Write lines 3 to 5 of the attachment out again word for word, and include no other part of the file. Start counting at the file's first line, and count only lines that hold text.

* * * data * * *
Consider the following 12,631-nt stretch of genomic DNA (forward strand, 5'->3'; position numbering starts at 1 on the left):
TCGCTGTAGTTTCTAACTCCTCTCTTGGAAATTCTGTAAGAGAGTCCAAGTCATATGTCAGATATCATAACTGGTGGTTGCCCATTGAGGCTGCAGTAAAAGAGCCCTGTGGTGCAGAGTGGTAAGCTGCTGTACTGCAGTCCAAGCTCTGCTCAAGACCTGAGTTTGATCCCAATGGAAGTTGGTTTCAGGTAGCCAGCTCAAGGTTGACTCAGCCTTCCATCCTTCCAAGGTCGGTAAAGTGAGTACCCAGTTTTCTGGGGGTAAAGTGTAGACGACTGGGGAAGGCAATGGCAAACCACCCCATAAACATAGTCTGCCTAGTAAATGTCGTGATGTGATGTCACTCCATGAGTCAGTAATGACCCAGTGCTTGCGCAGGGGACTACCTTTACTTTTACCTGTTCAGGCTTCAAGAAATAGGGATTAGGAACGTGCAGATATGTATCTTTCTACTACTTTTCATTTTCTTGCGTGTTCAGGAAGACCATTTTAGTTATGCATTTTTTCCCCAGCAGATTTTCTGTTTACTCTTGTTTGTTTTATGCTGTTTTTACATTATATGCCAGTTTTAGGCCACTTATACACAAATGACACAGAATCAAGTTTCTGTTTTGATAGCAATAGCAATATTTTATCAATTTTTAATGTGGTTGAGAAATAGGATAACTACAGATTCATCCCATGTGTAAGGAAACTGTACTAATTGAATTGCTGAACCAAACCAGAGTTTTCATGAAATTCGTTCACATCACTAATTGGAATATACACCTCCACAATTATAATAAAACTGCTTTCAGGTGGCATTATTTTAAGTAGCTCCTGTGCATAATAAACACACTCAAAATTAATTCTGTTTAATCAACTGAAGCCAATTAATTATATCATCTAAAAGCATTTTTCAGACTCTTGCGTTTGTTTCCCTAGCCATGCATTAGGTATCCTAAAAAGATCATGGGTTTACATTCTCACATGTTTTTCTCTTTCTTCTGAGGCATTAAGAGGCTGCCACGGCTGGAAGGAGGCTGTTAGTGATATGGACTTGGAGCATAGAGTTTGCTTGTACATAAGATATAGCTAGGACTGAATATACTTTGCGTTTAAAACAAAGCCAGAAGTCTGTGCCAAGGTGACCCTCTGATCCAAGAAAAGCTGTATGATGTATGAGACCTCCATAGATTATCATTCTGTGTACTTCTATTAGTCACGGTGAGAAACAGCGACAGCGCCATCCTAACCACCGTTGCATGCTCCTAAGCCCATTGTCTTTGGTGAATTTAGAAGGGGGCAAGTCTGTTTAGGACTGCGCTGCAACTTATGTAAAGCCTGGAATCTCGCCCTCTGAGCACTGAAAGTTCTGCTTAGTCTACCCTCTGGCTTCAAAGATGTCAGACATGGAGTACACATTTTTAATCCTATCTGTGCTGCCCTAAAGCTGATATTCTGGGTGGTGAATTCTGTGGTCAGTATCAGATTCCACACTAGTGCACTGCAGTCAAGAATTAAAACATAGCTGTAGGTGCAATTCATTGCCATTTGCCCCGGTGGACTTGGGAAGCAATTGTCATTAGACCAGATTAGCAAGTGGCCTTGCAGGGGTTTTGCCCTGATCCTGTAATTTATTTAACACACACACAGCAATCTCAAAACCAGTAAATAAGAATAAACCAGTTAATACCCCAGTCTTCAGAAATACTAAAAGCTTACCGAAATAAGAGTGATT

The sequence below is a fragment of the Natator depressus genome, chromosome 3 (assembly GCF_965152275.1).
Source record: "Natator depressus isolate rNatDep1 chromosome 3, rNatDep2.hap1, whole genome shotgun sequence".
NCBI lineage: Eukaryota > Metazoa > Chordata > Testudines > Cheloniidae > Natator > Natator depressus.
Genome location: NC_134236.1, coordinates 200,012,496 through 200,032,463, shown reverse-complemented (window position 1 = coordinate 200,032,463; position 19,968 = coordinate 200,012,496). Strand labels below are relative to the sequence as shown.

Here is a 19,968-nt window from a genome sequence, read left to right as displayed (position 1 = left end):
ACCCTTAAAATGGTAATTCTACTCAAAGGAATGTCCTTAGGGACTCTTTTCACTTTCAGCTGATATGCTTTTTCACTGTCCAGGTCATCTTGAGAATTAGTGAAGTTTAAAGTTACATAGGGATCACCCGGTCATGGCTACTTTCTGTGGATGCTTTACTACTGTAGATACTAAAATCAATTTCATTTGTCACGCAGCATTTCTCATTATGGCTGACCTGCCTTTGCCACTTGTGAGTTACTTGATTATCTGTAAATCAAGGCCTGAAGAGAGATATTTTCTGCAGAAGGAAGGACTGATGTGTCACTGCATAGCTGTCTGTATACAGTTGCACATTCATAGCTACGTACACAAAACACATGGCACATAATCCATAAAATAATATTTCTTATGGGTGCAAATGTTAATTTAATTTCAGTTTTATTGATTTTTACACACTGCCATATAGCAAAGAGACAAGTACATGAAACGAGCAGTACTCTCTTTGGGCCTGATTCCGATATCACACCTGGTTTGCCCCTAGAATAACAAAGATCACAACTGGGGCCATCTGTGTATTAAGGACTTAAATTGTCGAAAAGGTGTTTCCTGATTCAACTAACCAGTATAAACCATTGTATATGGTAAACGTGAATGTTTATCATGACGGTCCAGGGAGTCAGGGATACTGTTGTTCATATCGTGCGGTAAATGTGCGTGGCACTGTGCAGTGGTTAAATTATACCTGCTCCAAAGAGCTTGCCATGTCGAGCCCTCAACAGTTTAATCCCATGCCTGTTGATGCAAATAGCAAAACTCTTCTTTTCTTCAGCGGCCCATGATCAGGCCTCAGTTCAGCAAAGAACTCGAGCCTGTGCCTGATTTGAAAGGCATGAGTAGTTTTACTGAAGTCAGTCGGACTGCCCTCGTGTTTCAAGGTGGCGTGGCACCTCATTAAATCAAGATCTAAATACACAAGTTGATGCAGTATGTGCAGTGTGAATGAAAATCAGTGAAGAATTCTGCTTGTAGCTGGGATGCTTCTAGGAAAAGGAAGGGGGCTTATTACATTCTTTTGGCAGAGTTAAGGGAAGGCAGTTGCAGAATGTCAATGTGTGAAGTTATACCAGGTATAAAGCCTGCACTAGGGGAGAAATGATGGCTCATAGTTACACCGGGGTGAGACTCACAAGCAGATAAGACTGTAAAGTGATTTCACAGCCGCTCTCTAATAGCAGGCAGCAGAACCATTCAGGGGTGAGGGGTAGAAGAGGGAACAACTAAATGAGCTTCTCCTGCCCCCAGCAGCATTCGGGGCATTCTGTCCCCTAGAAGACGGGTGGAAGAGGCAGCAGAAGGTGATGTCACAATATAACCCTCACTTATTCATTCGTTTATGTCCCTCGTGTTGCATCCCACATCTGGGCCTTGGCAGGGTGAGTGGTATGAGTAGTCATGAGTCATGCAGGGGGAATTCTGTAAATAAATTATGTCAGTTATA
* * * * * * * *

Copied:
The sequence below is a fragment of the Natator depressus genome, chromosome 3 (assembly GCF_965152275.1).
Source record: "Natator depressus isolate rNatDep1 chromosome 3, rNatDep2.hap1, whole genome shotgun sequence".
NCBI lineage: Eukaryota > Metazoa > Chordata > Testudines > Cheloniidae > Natator > Natator depressus.